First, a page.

TH E PLACE OF PARLIAMENT UNDER TH E EARLY TUDO RS
Bishop Fisher condemned this last exercise as a sheer waste of money 'for no lasting good' (72, pp. 94-5).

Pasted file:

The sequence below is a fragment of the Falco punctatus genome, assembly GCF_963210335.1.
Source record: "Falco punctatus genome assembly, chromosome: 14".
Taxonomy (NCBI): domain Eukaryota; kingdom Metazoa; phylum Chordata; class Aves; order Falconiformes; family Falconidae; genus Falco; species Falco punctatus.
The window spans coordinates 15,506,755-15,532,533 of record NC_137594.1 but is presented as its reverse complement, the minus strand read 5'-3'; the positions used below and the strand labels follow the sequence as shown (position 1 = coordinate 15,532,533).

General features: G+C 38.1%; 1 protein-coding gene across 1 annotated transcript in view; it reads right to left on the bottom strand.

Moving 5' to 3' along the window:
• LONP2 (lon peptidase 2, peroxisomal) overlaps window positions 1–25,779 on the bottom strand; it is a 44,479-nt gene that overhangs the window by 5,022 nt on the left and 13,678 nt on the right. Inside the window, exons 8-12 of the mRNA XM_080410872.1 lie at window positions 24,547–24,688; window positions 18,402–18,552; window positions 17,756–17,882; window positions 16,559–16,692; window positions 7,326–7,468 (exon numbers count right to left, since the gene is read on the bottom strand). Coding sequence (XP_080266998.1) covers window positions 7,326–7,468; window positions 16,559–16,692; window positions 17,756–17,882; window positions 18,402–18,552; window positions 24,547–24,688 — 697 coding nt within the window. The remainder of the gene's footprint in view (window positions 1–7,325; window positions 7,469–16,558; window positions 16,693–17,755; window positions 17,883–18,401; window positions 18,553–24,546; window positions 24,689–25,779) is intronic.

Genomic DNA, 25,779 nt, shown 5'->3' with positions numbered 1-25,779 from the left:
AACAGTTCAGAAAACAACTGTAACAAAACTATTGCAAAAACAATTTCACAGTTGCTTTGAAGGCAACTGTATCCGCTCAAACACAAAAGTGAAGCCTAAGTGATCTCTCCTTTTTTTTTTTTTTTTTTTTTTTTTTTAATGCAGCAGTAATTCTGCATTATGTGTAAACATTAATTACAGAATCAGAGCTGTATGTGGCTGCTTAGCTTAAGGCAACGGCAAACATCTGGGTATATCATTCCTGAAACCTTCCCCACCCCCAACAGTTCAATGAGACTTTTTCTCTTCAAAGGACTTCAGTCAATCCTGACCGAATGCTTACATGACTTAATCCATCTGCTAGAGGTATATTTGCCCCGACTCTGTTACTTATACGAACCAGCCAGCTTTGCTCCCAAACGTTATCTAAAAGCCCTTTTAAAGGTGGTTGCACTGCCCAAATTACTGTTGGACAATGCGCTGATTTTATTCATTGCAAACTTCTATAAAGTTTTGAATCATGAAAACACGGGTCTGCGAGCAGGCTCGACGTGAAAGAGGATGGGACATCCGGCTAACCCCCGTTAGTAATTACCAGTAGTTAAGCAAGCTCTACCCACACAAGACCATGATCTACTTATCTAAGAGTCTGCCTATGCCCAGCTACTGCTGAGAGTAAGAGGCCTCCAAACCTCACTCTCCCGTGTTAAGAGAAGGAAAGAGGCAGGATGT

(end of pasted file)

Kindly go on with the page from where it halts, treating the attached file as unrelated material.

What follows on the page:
The same could be said of all of Henry VIII's grandiose military and diplomatic activities during the first twenty years of his reign. Then, in 1529, he suffered a double humiliation. Francis I of France, to whose side he had switched only four years before, made peace with Henry's erstwhile ally, the Habsburg Charles V, without consulting him. At the same time the papacy, of which the English King had been the defender and supporter for much of the previous twenty years, refused to annul his marriage to Catherine of Aragon. This was a much more serious rebuff. The security of the Tudor dynasty required an undisputed succession. In other words, the designated heir should have credentials which were unimpeachable and certainly superior to those of any pretender - the fifteenth-century civil wars were not a remote memory. Ideally the heir should have been male and legitimate. However, by the 1520s the union of Henry and Catherine had produced only one surviving child, their daughter Mary. The Queen was ageing and the King's anxiety about the future of the dynasty was growing. His passion for Anne Boleyn, one of the court ladies, merged personal desire and political concern in a formidable combination. In the complex and sometimes squalid proceedings by which Henry sought to resolve his problems, only the central issues need to be rehearsed here. If the King was to marry Anne, his first marriage would have to be terminated. A divorce would be unacceptable to his Catholic subjects, who would not recognise the legitimacy either of a second marriage or of its offspring. Only an annulment of his marriage to Catherine - a declaration of its invalidity - would suffice. But after much procrastination the Pope, who alone could grant it, refused to do so.